Carlos Pascual

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For the U.S. Ambassador to Mexico, see Carlos Pascual (diplomat).
Carlos Pascual
Pitcher
Born: (1931-03-13)March 13, 1931
Havana, Cuba
Died: 12 May 2011(2011-05-12) (aged 80)
Miami, Florida
Batted: Right Threw: Right
MLB debut
September 24, 1950 for the Washington Senators
Last MLB appearance
September 28, 1950 for the Washington Senators
Career statistics
Win–loss record 1-1
Strikeouts 3
Earned run average 2.12
Teams
This name uses Spanish naming customs: the first or paternal family name is Pascual and the second or maternal family name is Lus.

Carlos Alberto Pascual Lus (13 March 1931 – 12 May 2011) was a former Major League Baseball pitcher. The 5'6", 165 lb. right-hander was signed by the Washington Senators as an amateur free agent before the 1949 season, and he played for the Senators in 1950. Nicknamed "Big Potato" (a corruption of the Spanish slang "patato", meaning short. Pascual is generously listed at 5'6"), he is the older brother of All-Star pitcher Camilo Pascual.

He began his professional career with the Big Spring Broncs of the Longhorn League, where he spent a season and a half. He was then signed by the Havana Cubans, where he played for three seasons and was promoted to the Washington major league squad while with them.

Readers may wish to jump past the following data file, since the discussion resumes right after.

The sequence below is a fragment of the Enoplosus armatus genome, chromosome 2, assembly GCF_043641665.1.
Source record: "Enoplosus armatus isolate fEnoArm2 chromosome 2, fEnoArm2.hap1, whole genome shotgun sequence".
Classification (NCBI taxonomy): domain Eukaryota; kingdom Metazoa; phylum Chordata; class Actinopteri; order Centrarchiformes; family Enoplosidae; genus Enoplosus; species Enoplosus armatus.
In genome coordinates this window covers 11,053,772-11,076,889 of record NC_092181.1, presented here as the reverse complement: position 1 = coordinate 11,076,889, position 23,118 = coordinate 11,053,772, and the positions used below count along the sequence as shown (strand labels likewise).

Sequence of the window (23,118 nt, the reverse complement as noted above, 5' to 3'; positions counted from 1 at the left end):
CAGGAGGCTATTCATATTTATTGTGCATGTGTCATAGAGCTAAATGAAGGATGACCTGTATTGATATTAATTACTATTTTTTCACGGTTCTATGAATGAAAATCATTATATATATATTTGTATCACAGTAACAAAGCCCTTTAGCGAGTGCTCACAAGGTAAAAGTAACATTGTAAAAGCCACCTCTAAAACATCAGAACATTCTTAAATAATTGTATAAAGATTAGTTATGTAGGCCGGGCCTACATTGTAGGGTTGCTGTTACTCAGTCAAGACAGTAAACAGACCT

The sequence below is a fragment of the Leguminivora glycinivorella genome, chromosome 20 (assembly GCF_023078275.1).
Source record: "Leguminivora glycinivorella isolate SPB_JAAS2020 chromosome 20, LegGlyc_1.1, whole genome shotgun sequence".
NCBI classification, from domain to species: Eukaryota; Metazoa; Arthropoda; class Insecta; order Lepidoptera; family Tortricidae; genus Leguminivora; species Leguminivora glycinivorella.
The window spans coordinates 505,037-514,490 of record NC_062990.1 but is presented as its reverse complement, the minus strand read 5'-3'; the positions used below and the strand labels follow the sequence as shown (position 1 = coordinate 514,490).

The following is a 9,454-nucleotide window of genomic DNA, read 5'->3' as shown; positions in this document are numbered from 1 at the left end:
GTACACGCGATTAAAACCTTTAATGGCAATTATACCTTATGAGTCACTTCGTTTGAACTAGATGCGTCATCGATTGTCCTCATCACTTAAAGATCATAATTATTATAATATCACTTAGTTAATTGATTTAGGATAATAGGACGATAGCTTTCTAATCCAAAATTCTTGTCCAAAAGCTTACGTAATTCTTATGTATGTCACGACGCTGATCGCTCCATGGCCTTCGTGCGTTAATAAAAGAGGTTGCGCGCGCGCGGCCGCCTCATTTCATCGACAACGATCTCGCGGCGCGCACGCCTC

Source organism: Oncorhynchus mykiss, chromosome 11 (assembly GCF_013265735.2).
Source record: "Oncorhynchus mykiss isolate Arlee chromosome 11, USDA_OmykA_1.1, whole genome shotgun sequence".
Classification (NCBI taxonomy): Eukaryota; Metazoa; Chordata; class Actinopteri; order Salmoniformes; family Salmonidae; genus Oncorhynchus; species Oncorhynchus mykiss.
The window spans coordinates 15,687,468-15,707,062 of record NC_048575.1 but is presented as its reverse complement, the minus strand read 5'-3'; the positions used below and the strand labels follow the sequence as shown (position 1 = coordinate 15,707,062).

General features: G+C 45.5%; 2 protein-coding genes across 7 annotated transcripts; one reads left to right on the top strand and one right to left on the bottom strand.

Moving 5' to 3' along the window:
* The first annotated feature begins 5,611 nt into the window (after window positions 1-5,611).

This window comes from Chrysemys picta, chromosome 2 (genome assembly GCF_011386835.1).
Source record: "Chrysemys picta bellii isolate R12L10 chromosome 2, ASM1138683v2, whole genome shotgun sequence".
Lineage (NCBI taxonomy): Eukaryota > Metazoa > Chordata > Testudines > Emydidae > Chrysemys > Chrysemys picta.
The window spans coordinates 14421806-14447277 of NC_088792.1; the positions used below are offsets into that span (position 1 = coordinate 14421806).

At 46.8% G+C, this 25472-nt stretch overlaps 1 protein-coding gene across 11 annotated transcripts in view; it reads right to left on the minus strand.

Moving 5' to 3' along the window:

Pascual started two games for Washington towards the end of the season. At 19 years of age, he was the third-youngest player to appear in an American League game in 1950. He won his first start (September 24), defeating the Philadelphia Athletics at Griffith Stadium, 3–1. He lost his second start (September 28), by a score of 4–3 to the Boston Red Sox at Fenway Park. His two-game career totals were 2 complete games, 17 innings pitched, 12 hits allowed, 3 strikeouts, 8 bases on balls, a 1–1 record, and a 2.12 ERA.

Pascual spent the rest of his 14-year career in the minor leagues where he saw time at both shortstop and third base in addition to starting and relieving. Pascual finished his minor league career with a .323 batting average and 198 home runs and 40-32 pitching record with a 3.09 ERA in 161 games.[1]

He died in Miami, Florida at the age of 80.[2]

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